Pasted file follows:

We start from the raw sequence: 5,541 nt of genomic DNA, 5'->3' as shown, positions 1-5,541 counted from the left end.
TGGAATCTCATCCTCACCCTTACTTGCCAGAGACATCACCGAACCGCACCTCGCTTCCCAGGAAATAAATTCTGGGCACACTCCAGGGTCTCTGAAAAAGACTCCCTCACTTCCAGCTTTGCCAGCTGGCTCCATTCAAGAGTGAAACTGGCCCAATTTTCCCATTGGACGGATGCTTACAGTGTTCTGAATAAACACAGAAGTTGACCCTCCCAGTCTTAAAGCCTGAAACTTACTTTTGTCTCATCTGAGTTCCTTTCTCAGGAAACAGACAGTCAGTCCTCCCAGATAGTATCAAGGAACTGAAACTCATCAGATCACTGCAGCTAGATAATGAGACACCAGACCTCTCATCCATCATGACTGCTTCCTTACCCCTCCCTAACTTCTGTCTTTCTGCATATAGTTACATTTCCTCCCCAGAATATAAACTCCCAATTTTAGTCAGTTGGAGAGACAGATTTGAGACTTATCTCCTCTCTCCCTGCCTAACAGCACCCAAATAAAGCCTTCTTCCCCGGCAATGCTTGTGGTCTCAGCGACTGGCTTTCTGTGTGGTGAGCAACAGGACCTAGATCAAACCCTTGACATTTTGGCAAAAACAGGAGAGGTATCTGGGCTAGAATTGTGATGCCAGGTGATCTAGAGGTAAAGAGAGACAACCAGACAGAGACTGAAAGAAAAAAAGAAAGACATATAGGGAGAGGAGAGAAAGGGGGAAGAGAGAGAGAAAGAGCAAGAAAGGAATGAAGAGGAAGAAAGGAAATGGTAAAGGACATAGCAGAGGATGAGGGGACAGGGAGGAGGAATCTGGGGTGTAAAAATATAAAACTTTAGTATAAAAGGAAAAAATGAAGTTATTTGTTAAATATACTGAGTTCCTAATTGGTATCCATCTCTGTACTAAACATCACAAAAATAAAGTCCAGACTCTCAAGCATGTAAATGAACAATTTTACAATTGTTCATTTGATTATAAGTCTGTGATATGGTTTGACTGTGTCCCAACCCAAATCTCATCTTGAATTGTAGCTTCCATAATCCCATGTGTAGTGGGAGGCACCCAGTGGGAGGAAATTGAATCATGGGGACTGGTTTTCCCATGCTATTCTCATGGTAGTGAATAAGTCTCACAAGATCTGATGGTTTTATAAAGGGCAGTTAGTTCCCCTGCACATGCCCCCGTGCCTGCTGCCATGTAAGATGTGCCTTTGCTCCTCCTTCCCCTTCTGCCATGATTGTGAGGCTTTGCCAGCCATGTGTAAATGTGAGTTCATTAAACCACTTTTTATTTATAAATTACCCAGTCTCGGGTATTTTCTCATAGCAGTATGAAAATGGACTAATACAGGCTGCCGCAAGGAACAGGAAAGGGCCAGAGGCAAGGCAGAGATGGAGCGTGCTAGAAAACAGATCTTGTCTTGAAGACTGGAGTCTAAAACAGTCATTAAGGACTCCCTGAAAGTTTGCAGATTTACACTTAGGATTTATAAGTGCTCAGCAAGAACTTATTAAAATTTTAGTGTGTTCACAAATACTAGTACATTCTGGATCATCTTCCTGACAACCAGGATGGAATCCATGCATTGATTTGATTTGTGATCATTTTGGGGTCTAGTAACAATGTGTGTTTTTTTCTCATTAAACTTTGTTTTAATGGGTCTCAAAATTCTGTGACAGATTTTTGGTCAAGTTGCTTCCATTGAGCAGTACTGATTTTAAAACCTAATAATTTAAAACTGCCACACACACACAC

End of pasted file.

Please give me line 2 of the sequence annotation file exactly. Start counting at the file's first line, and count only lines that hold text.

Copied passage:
TGGAATCTCATCCTCACCCTTACTTGCCAGAGACATCACCGAACCGCACCTCGCTTCCCAGGAAATAAATTCTGGGCACACTCCAGGGTCTCTGAAAAAGACTCCCTCACTTCCAGCTTTGCCAGCTGGCTCCATTCAAGAGTGAAACTGGCCCAATTTTCCCATTGGACGGATGCTTACAGTGTTCTGAATAAACACAGAAGTTGACCCTCCCAGTCTTAAAGCCTGAAACTTACTTTTGTCTCATCTGAGTTCCTTTCTCAGGAAACAGACAGTCAGTCCTCCCAGATAGTATCAAGGAACTGAAACTCATCAGATCACTGCAGCTAGATAATGAGACACCAGACCTCTCATCCATCATGACTGCTTCCTTACCCCTCCCTAACTTCTGTCTTTCTGCATATAGTTACATTTCCTCCCCAGAATATAAACTCCCAATTTTAGTCAGTTGGAGAGACAGATTTGAGACTTATCTCCTCTCTCCCTGCCTAACAGCACCCAAATAAAGCCTTCTTCCCCGGCAATGCTTGTGGTCTCAGCGACTGGCTTTCTGTGTGGTGAGCAACAGGACCTAGATCAAACCCTTGACATTTTGGCAAAAACAGGAGAGGTATCTGGGCTAGAATTGTGATGCCAGGTGATCTAGAGGTAAAGAGAGACAACCAGACAGAGACTGAAAGAAAAAAAGAAAGACATATAGGGAGAGGAGAGAAAGGGGGAAGAGAGAGAGAAAGAGCAAGAAAGGAATGAAGAGGAAGAAAGGAAATGGTAAAGGACATAGCAGAGGATGAGGGGACAGGGAGGAGGAATCTGGGGTGTAAAAATATAAAACTTTAGTATAAAAGGAAAAAATGAAGTTATTTGTTAAATATACTGAGTTCCTAATTGGTATCCATCTCTGTACTAAACATCACAAAAATAAAGTCCAGACTCTCAAGCATGTAAATGAACAATTTTACAATTGTTCATTTGATTATAAGTCTGTGATATGGTTTGACTGTGTCCCAACCCAAATCTCATCTTGAATTGTAGCTTCCATAATCCCATGTGTAGTGGGAGGCACCCAGTGGGAGGAAATTGAATCATGGGGACTGGTTTTCCCATGCTATTCTCATGGTAGTGAATAAGTCTCACAAGATCTGATGGTTTTATAAAGGGCAGTTAGTTCCCCTGCACATGCCCCCGTGCCTGCTGCCATGTAAGATGTGCCTTTGCTCCTCCTTCCCCTTCTGCCATGATTGTGAGGCTTTGCCAGCCATGTGTAAATGTGAGTTCATTAAACCACTTTTTATTTATAAATTACCCAGTCTCGGGTATTTTCTCATAGCAGTATGAAAATGGACTAATACAGGCTGCCGCAAGGAACAGGAAAGGGCCAGAGGCAAGGCAGAGATGGAGCGTGCTAGAAAACAGATCTTGTCTTGAAGACTGGAGTCTAAAACAGTCATTAAGGACTCCCTGAAAGTTTGCAGATTTACACTTAGGATTTATAAGTGCTCAGCAAGAACTTATTAAAATTTTAGTGTGTTCACAAATACTAGTACATTCTGGATCATCTTCCTGACAACCAGGATGGAATCCATGCATTGATTTGATTTGTGATCATTTTGGGGTCTAGTAACAATGTGTGTTTTTTTCTCATTAAACTTTGTTTTAATGGGTCTCAAAATTCTGTGACAGATTTTTGGTCAAGTTGCTTCCATTGAGCAGTACTGATTTTAAAACCTAATAATTTAAAACTGCCACACACACACAC